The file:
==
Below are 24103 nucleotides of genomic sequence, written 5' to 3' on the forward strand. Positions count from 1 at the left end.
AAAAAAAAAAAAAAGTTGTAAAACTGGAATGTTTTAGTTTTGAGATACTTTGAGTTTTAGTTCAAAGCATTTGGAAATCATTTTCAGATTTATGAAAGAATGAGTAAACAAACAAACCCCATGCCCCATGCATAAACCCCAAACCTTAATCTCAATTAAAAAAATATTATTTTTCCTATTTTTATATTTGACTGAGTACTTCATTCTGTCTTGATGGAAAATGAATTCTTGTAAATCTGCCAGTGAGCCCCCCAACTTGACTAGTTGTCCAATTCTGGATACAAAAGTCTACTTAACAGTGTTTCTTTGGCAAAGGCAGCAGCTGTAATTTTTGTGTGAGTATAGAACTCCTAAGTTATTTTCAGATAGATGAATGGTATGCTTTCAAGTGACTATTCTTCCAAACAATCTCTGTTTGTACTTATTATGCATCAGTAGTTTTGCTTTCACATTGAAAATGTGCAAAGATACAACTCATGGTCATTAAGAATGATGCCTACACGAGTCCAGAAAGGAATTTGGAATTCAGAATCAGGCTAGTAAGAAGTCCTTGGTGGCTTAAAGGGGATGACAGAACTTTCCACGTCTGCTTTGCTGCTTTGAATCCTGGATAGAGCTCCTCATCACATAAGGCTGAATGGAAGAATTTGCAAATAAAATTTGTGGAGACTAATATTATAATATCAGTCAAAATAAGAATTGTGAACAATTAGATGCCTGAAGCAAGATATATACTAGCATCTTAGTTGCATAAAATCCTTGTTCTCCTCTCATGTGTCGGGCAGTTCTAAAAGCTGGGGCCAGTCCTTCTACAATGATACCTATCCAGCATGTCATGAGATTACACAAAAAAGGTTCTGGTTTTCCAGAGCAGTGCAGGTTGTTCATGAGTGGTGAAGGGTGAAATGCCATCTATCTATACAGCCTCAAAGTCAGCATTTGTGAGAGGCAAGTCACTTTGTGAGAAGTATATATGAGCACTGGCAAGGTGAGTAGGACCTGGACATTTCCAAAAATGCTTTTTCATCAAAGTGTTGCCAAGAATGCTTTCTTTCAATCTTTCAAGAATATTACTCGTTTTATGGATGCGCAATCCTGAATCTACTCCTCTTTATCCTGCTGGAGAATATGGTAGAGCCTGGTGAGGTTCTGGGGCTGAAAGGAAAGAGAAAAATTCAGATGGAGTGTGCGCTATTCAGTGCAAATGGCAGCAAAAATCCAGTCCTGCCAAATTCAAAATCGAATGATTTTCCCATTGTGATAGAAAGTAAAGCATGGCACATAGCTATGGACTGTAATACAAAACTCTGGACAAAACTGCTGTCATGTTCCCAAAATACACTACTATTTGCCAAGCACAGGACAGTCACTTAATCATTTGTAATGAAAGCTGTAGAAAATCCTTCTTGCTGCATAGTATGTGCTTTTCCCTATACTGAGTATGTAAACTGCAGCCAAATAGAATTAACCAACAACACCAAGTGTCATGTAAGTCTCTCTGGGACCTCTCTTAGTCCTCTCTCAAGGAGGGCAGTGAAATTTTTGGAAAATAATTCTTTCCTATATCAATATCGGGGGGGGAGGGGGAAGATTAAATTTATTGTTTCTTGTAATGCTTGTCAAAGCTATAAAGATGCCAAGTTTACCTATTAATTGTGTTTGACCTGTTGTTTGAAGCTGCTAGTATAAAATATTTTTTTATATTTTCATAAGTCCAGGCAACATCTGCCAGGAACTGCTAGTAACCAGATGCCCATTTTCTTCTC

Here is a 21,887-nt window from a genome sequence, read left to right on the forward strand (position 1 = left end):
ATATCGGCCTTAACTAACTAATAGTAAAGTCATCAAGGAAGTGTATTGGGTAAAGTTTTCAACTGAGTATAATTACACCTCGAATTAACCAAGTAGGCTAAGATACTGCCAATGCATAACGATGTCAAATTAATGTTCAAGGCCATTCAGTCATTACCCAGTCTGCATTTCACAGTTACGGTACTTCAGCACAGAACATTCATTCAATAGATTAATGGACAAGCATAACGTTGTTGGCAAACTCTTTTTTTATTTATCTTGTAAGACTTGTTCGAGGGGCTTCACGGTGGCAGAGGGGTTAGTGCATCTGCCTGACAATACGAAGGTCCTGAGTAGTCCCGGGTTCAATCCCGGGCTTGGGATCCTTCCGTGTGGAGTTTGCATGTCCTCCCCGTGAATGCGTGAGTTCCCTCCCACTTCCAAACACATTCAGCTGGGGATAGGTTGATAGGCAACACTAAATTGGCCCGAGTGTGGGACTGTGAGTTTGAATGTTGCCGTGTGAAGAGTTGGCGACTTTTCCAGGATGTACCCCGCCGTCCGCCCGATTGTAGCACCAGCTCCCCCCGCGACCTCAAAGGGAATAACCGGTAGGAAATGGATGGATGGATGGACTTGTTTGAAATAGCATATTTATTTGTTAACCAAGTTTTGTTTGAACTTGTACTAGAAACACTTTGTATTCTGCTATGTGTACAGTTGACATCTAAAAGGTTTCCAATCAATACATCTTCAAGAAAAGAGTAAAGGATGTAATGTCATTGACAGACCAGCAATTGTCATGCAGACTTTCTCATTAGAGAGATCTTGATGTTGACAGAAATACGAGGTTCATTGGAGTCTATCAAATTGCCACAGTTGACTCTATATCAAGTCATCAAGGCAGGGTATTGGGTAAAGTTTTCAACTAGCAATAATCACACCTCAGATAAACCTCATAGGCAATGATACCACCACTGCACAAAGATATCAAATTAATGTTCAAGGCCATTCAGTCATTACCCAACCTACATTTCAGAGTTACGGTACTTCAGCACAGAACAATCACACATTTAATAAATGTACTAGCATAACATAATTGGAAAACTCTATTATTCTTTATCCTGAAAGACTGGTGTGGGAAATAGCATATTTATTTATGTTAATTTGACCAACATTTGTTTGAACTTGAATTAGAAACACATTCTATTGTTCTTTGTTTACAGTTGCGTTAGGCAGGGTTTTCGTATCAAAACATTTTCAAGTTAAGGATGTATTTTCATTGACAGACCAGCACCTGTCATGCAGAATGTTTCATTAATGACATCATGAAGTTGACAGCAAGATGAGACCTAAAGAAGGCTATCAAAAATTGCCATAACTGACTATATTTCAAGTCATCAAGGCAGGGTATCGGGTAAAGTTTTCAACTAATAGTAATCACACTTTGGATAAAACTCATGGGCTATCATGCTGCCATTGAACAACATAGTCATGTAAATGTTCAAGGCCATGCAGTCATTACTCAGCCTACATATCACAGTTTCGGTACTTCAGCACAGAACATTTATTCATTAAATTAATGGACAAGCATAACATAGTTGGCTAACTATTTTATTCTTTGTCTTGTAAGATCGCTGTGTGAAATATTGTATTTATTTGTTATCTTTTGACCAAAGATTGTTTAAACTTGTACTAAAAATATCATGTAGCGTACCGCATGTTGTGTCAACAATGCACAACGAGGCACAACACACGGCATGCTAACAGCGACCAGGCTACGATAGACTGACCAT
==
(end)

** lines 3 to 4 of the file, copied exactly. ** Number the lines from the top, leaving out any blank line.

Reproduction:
Here is a 21,887-nt window from a genome sequence, read left to right on the forward strand (position 1 = left end):
ATATCGGCCTTAACTAACTAATAGTAAAGTCATCAAGGAAGTGTATTGGGTAAAGTTTTCAACTGAGTATAATTACACCTCGAATTAACCAAGTAGGCTAAGATACTGCCAATGCATAACGATGTCAAATTAATGTTCAAGGCCATTCAGTCATTACCCAGTCTGCATTTCACAGTTACGGTACTTCAGCACAGAACATTCATTCAATAGATTAATGGACAAGCATAACGTTGTTGGCAAACTCTTTTTTTATTTATCTTGTAAGACTTGTTCGAGGGGCTTCACGGTGGCAGAGGGGTTAGTGCATCTGCCTGACAATACGAAGGTCCTGAGTAGTCCCGGGTTCAATCCCGGGCTTGGGATCCTTCCGTGTGGAGTTTGCATGTCCTCCCCGTGAATGCGTGAGTTCCCTCCCACTTCCAAACACATTCAGCTGGGGATAGGTTGATAGGCAACACTAAATTGGCCCGAGTGTGGGACTGTGAGTTTGAATGTTGCCGTGTGAAGAGTTGGCGACTTTTCCAGGATGTACCCCGCCGTCCGCCCGATTGTAGCACCAGCTCCCCCCGCGACCTCAAAGGGAATAACCGGTAGGAAATGGATGGATGGATGGACTTGTTTGAAATAGCATATTTATTTGTTAACCAAGTTTTGTTTGAACTTGTACTAGAAACACTTTGTATTCTGCTATGTGTACAGTTGACATCTAAAAGGTTTCCAATCAATACATCTTCAAGAAAAGAGTAAAGGATGTAATGTCATTGACAGACCAGCAATTGTCATGCAGACTTTCTCATTAGAGAGATCTTGATGTTGACAGAAATACGAGGTTCATTGGAGTCTATCAAATTGCCACAGTTGACTCTATATCAAGTCATCAAGGCAGGGTATTGGGTAAAGTTTTCAACTAGCAATAATCACACCTCAGATAAACCTCATAGGCAATGATACCACCACTGCACAAAGATATCAAATTAATGTTCAAGGCCATTCAGTCATTACCCAACCTACATTTCAGAGTTACGGTACTTCAGCACAGAACAATCACACATTTAATAAATGTACTAGCATAACATAATTGGAAAACTCTATTATTCTTTATCCTGAAAGACTGGTGTGGGAAATAGCATATTTATTTATGTTAATTTGACCAACATTTGTTTGAACTTGAATTAGAAACACATTCTATTGTTCTTTGTTTACAGTTGCGTTAGGCAGGGTTTTCGTATCAAAACATTTTCAAGTTAAGGATGTATTTTCATTGACAGACCAGCACCTGTCATGCAGAATGTTTCATTAATGACATCATGAAGTTGACAGCAAGATGAGACCTAAAGAAGGCTATCAAAAATTGCCATAACTGACTATATTTCAAGTCATCAAGGCAGGGTATCGGGTAAAGTTTTCAACTAATAGTAATCACACTTTGGATAAAACTCATGGGCTATCATGCTGCCATTGAACAACATAGTCATGTAAATGTTCAAGGCCATGCAGTCATTACTCAGCCTACATATCACAGTTTCGGTACTTCAGCACAGAACATTTATTCATTAAATTAATGGACAAGCATAACATAGTTGGCTAACTATTTTATTCTTTGTCTTGTAAGATCGCTGTGTGAAATATTGTATTTATTTGTTATCTTTTGACCAAAGATTGTTTAAACTTGTACTAAAAATATCATGTAGCGTACCGCATGTTGTGTCAACAATGCACAACGAGGCACAACACACGGCATGCTAACAGCGACCAGGCTACGATAGACTGACCAT